Loving v. State

Annotate this Case

559 S.W.2d 363 (1977)

David Winston LOVING, Appellant, v. The STATE of Texas, Appellee.

No. 53165.

Court of Criminal Appeals of Texas.

May 3, 1977.

Dissenting Motion for Rehearing December 21, 1977.

*364 Donald W. Rogers, Jr., Houston, for appellant.

Carol S. Vance, Dist. Atty., Robert A. Shults and Sam Adamo, Asst. Dist. Attys., Houston, Jim D. Vollers, State's Atty., Austin, for the State.

Dissenting on Appellant's Motion for Rehearing December 21, 1977.

OPINION

BROWN, Commissioner.

This is an appeal from a conviction for murder. Appellant was tried before a jury which assessed his punishment at sixty (60) years in the Texas Department of Corrections.

Although the sufficiency of the evidence is not challenged, a brief summary of the facts will be necessary in order to dispose of appellant's three grounds of error.

Joseph Fagan testified that he and the deceased, Freddie Melancon, went to the Country Inn during the evening hours of August 22, 1974. Fagan said they drank one or two beers and sat at the bar talking. He said Melancon left the bar for a few minutes and danced with a woman in the next room then returned to the bar and continued drinking. Fagan said appellant and Ernest Tress then walked up to them at the bar and "the trouble started." He said he exchanged words with Tress and appellant hit Melancon over the head with a beer can and a pool cue and then the fight began. Fagan said that during the fight he saw appellant with a pair of pool cues in one hand and a large kitchen butcher knife in the other hand. He further stated that all four men were fighting with each other and that Tress and Melancon fought with each other while he and appellant fought around the pool table. He said the fight broke up when appellant's wife came in and dragged him out of the bar. He said he and Melancon sat down at the bar again and talked for a few minutes and Melancon said he was not hurt. Melancon then slumped over the bar and an ambulance was summoned. Fagan said that he did not see anyone stab the deceased nor did he see *365 anyone other than appellant holding a knife.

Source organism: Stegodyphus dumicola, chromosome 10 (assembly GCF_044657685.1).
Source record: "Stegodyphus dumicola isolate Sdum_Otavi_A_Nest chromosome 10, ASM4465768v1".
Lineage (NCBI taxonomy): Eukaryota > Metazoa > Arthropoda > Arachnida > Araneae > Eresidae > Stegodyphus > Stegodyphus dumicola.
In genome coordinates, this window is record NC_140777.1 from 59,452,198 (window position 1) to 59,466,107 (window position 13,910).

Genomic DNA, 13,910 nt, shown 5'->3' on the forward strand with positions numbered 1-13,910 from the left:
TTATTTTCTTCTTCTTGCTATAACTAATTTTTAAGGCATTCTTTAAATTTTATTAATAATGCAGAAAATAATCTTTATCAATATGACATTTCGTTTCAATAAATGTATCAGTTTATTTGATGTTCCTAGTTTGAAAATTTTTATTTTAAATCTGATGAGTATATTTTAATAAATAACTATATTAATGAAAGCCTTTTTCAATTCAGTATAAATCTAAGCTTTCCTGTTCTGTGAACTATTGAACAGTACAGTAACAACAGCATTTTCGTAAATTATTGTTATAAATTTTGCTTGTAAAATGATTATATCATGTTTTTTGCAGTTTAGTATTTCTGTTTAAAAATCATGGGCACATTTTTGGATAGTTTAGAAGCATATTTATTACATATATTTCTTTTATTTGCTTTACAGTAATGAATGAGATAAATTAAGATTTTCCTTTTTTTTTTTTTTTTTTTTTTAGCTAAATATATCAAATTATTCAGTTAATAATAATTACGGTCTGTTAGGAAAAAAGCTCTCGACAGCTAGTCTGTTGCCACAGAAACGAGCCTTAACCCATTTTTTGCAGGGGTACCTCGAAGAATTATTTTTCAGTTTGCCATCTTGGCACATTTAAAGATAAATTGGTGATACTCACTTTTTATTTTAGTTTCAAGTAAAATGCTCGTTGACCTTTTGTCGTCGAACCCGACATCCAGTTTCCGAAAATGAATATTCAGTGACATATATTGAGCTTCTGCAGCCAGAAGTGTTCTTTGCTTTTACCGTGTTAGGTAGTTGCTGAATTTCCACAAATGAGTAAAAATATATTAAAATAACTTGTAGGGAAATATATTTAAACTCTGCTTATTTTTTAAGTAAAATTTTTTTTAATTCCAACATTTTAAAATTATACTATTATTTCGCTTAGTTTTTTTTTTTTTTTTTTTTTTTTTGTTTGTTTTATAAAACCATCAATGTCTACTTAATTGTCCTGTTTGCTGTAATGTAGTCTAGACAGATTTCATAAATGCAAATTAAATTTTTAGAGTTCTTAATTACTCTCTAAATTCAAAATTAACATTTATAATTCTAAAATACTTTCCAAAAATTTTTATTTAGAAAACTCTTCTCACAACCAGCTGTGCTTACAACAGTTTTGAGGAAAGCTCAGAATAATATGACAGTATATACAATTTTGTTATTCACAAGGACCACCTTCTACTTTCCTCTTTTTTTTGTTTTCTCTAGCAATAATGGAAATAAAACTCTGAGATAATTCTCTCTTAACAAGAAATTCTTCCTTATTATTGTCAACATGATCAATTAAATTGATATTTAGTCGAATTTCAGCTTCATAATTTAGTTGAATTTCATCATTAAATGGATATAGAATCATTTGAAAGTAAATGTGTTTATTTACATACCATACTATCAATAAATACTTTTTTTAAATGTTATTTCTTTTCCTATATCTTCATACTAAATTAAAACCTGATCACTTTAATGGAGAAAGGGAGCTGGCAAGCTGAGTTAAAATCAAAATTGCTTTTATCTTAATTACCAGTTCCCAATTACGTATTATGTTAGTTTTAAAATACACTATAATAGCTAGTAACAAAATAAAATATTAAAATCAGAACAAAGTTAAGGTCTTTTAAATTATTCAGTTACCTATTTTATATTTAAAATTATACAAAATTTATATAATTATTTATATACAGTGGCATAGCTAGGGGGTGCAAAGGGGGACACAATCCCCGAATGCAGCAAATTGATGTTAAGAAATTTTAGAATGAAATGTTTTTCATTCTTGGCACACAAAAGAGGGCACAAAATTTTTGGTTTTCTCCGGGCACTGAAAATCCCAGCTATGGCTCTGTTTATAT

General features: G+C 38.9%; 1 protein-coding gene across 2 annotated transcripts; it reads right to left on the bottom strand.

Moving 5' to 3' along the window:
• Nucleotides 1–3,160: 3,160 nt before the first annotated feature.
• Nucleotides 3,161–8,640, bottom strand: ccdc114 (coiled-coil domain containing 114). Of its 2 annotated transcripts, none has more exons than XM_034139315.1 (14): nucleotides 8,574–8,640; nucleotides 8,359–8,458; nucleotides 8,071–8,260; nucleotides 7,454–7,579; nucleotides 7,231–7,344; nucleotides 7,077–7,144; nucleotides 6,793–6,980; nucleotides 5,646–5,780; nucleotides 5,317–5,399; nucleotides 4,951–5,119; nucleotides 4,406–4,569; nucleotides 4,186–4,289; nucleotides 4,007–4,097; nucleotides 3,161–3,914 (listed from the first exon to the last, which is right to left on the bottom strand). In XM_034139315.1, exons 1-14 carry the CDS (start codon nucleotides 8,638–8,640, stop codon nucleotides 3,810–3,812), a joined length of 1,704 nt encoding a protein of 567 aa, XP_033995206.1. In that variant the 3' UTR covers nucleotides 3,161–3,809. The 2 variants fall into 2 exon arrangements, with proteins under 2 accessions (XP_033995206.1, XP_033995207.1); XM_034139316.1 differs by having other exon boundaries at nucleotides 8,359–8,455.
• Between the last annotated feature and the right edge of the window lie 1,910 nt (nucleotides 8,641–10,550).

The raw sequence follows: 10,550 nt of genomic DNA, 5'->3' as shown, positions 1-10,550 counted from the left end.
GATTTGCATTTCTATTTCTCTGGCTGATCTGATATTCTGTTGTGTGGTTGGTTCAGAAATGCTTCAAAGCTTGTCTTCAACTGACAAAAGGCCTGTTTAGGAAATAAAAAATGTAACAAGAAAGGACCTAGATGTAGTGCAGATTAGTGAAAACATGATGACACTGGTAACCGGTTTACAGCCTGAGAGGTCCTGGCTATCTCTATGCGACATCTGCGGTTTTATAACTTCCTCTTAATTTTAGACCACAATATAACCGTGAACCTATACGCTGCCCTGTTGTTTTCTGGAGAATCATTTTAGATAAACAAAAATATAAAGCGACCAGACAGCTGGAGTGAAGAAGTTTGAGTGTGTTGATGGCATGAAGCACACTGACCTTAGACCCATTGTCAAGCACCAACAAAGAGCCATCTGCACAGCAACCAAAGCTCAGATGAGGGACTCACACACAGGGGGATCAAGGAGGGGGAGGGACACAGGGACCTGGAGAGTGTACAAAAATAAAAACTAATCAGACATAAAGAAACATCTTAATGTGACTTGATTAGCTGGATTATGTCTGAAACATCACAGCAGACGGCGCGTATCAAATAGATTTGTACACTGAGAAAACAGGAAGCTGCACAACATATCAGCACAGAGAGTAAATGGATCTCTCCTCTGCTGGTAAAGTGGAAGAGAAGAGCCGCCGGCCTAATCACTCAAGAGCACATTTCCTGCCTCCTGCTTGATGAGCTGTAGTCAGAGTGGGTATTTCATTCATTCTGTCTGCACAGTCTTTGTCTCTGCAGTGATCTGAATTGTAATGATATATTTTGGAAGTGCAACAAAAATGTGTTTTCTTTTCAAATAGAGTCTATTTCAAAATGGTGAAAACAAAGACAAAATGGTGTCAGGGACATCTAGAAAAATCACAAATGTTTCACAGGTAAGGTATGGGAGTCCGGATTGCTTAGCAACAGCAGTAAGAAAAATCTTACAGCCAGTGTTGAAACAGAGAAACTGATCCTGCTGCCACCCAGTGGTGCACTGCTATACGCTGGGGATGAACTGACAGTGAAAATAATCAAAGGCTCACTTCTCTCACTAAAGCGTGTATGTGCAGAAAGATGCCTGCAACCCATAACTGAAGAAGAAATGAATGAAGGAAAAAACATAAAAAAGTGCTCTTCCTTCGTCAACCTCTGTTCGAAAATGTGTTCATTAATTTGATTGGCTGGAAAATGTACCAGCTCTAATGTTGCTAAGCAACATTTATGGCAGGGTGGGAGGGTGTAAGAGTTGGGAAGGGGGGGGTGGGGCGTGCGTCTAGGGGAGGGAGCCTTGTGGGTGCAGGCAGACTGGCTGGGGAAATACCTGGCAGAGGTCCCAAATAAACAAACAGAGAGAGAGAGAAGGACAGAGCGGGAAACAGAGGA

The doctor who performed the autopsy on the deceased stated that he discovered three stab wounds across the chest and abdomen of the deceased, each wound penetrating up to four inches. It was the doctor's opinion that these stab wounds were the cause of death.

Irene Draper testified that she was the barmaid at the Country Inn on the night in question. She said that she was behind the bar when appellant hit the deceased with a beer can. It was her impression of the scuffle that the deceased did not want to fight with appellant and Tress because he did not know them. She said appellant then pulled a large knife out of his pants and the fight started. She also said that all four men were fighting with each other and that Tress had a pool cue in his hand at some point during the fight. She stated that she did not see appellant stab the deceased, but she also stated that appellant was the only one she saw with a knife.

Ernest Tress testified for the defense and admitted killing Melancon. He stated that he had pled guilty to the charge and had been convicted and sentenced to ten years in the Texas Department of Corrections. He stated that during the fight he hit the deceased several times and knocked him down and when the deceased grabbed a bottle from the bar he grabbed his arm and stabbed him two or three times with a Case XX single-blade knife having a blade approximately five inches in length. He stated that the appellant did not know he had the knife or that he also had a pistol.